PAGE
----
With no significant upgrades at WR, I do have some reservations going into the 2020 season. In dynasty leagues, after being drafted as a top 5 QB over the last decade, Rodgers is currently being drafted as the QB13 (per DLF). In redraft leagues, he is currently at QB12 per FantasyPros ADP. For the short-term, I do believe that Rodgers will be a high end QB2 with QB1 potential. However, his dominant years are likely behind him. Therefore, I would not be surprised if fantasy players opted to draft someone like Daniel Jones, Matthew Stafford, or even Jared Goff, who are currently sitting behind Rodgers in both dynasty and redraft ADP.
In the 2020 NFL Draft, the Packers moved up to the 26th overall pick to draft Jordan Love. He was an extremely polarizing prospect coming out of college. What immediately stands out with Love is his ability to make jaw-dropping plays with his arm strength, athleticism, and mobility. His best season was his Sophomore year, throwing for 3,567 passing yards, 32 TDs, and only 6 interceptions. However, the following season, his production declined as he set a career high in interceptions (17) while only throwing for 20 TDs.
Per John Newman on NFL Mocks, Love’s unproductive Junior season was likely hampered by coaching changes, adapting to several new receivers, and dealing with an inexperienced and young offensive line. According to July dynasty ADP, Jordan Love is currently being drafted as the QB33. If you have Rodgers on your dynasty team, especially in a SuperFlex league, make sure to acquire Love as he is the likely successor at QB. In redraft leagues, he will remain undraftable as long as Rodgers is healthy.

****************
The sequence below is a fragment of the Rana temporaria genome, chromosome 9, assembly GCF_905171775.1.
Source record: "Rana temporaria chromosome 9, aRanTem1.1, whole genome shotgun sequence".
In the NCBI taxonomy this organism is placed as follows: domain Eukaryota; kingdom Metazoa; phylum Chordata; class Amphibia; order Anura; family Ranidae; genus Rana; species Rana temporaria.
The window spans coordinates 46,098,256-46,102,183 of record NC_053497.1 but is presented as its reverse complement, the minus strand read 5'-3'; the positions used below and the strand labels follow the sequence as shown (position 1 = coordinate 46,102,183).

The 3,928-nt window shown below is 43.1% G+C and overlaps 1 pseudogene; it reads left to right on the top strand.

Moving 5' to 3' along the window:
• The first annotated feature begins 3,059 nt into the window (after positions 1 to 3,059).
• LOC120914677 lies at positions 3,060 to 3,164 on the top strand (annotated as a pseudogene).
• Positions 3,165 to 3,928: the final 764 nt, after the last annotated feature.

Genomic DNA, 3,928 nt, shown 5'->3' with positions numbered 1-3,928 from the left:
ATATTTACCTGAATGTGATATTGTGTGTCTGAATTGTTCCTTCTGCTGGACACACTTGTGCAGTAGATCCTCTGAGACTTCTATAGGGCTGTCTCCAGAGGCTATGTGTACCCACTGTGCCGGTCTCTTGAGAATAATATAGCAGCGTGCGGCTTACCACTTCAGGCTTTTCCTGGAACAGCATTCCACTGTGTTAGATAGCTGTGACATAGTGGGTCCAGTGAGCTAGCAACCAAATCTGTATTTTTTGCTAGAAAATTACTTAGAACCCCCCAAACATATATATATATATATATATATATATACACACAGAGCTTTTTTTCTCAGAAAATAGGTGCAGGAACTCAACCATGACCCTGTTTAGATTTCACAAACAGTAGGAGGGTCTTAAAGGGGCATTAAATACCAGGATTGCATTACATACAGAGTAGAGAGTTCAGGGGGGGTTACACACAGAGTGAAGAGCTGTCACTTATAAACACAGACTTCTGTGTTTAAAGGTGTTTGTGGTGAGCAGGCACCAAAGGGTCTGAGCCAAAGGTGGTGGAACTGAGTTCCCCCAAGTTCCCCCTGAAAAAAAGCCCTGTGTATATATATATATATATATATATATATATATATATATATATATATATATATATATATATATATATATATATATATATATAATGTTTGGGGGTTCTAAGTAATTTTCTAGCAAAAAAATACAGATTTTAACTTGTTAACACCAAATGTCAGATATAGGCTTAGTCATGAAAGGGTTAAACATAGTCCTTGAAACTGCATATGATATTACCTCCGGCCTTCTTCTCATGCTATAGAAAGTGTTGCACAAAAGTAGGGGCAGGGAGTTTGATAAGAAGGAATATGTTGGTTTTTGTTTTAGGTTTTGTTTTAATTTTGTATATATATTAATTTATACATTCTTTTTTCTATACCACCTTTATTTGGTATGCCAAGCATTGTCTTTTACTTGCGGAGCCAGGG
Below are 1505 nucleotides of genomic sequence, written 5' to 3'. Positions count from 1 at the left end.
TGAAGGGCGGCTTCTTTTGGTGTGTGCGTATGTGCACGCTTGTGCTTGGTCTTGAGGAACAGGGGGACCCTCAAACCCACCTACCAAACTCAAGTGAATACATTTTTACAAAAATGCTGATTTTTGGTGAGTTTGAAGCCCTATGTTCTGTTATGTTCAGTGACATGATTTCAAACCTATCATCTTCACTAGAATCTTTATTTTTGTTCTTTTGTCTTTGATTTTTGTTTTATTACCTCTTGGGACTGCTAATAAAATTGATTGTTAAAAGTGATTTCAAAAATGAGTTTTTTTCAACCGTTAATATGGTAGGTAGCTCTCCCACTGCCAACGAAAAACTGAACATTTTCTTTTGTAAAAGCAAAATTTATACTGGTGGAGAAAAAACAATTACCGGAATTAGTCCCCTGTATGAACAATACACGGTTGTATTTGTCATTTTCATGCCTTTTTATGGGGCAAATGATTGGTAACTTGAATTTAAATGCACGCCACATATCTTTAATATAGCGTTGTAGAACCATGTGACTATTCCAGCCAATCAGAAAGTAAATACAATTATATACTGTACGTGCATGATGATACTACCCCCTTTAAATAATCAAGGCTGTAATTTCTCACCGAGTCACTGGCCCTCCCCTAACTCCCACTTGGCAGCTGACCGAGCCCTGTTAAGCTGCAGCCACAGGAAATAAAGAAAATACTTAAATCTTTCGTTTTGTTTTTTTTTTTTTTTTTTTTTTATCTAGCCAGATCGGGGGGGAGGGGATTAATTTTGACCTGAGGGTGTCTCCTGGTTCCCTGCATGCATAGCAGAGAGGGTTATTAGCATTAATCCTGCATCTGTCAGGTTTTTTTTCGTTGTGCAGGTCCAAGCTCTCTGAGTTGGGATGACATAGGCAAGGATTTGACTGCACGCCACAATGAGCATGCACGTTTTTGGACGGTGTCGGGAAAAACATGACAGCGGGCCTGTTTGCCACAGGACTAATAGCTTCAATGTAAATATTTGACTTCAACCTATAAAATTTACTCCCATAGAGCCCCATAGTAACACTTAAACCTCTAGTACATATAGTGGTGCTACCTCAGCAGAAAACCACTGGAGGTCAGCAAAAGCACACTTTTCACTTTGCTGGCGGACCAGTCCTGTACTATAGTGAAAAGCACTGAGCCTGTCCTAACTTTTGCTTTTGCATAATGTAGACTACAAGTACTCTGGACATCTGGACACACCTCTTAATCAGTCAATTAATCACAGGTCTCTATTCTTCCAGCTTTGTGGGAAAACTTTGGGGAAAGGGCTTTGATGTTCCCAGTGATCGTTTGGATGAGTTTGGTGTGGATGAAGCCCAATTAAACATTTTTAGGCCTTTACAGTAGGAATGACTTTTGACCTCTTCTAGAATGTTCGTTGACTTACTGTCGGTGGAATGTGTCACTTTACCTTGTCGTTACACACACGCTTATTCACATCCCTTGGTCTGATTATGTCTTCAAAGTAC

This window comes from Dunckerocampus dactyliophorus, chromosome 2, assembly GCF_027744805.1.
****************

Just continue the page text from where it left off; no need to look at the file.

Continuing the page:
Aaron Jones has been one of the most efficient running backs since joining the league. Among all RBs since 2017 (with a minimum of 15 touches inside the 10), Aaron Jones ranks first in TD rate, converting 35 touches into 20 TDs. His 57.1% TD conversion rate is nearly 26.7 percentage points higher than the league average (30.5%). Furthermore, Aaron Jones ranks 13th in PPR points per game (14.2), 3rd in total TDs (28), and 2nd in yards per attempt (5.02). He has truly been one of the most efficient and productive RBs despite receiving limited touches. Part of the lack of opportunity was due to coaching and a couple of knee injuries that hampered Jones in his first two seasons in the league.
In 2019, he would finally play a full 16 games, accumulating a total of 285 touches and 1,558 scrimmage yards. He would finish the regular season 4th in evaded tackles (86), 6th in yards created (501), and 10th in yards per touch (5.5), per PlayerProfiler. If we take a look at his PPR scoring breakdown above, the two weeks that stand out are weeks 5 and 8 when he scored more than 40 points. And while he certainly had his matchup-winning games, Jones likely also lost you a few weeks finishing five times below 10 PPR points. Despite the inconsistency, he would still finish as the RB3 in PPR points per game (19.7) while finishing as an RB1 43.8% of the time.